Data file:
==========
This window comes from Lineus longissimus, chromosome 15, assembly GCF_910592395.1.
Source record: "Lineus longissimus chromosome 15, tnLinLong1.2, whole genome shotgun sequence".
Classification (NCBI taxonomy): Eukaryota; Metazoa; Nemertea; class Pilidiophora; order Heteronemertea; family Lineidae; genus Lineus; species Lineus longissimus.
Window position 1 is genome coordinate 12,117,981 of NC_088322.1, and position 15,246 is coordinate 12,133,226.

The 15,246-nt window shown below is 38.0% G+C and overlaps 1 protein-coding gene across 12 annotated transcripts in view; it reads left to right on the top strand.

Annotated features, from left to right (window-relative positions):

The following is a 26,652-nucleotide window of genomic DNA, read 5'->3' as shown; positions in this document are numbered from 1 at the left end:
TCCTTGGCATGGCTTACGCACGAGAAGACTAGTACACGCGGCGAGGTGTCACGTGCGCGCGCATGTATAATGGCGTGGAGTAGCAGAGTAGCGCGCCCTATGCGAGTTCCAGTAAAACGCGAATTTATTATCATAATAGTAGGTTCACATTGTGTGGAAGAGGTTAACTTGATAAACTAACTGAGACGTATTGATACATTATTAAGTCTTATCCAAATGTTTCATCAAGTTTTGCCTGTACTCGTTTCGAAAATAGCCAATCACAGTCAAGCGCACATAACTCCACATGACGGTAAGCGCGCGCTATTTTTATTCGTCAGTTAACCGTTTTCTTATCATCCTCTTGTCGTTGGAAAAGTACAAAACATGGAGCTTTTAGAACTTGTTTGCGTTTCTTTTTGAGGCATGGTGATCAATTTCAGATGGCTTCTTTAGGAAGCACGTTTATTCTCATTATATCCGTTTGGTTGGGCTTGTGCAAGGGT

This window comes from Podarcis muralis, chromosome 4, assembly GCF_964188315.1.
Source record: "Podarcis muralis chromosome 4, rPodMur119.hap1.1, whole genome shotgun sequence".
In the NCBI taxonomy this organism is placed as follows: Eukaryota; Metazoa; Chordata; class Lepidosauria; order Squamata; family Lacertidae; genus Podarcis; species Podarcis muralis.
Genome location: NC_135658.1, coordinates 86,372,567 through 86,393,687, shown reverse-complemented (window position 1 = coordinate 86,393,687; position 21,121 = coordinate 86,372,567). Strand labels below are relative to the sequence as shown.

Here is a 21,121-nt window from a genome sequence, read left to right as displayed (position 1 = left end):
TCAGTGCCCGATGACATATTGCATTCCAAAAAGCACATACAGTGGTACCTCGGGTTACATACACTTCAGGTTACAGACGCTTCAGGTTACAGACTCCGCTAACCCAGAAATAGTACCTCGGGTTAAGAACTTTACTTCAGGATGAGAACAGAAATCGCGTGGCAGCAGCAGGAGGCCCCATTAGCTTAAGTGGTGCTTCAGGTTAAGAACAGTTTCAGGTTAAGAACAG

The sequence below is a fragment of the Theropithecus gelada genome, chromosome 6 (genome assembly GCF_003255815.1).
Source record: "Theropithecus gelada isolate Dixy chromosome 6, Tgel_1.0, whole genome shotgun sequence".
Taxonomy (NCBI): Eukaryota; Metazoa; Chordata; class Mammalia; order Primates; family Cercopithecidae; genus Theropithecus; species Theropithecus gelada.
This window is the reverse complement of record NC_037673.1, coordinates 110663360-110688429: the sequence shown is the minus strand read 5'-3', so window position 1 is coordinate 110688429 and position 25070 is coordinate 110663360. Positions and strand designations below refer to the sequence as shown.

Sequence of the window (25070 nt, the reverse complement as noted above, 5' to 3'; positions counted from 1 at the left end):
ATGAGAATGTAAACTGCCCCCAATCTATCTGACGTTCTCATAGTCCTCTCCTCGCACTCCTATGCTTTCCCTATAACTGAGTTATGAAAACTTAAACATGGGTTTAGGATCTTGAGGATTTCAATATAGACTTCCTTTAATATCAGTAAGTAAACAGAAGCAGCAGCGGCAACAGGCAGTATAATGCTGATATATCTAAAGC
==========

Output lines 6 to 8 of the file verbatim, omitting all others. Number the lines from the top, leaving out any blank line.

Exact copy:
Annotated features, from left to right (window-relative positions):

The following is a 26,652-nucleotide window of genomic DNA, read 5'->3' as shown; positions in this document are numbered from 1 at the left end:
TCCTTGGCATGGCTTACGCACGAGAAGACTAGTACACGCGGCGAGGTGTCACGTGCGCGCGCATGTATAATGGCGTGGAGTAGCAGAGTAGCGCGCCCTATGCGAGTTCCAGTAAAACGCGAATTTATTATCATAATAGTAGGTTCACATTGTGTGGAAGAGGTTAACTTGATAAACTAACTGAGACGTATTGATACATTATTAAGTCTTATCCAAATGTTTCATCAAGTTTTGCCTGTACTCGTTTCGAAAATAGCCAATCACAGTCAAGCGCACATAACTCCACATGACGGTAAGCGCGCGCTATTTTTATTCGTCAGTTAACCGTTTTCTTATCATCCTCTTGTCGTTGGAAAAGTACAAAACATGGAGCTTTTAGAACTTGTTTGCGTTTCTTTTTGAGGCATGGTGATCAATTTCAGATGGCTTCTTTAGGAAGCACGTTTATTCTCATTATATCCGTTTGGTTGGGCTTGTGCAAGGGT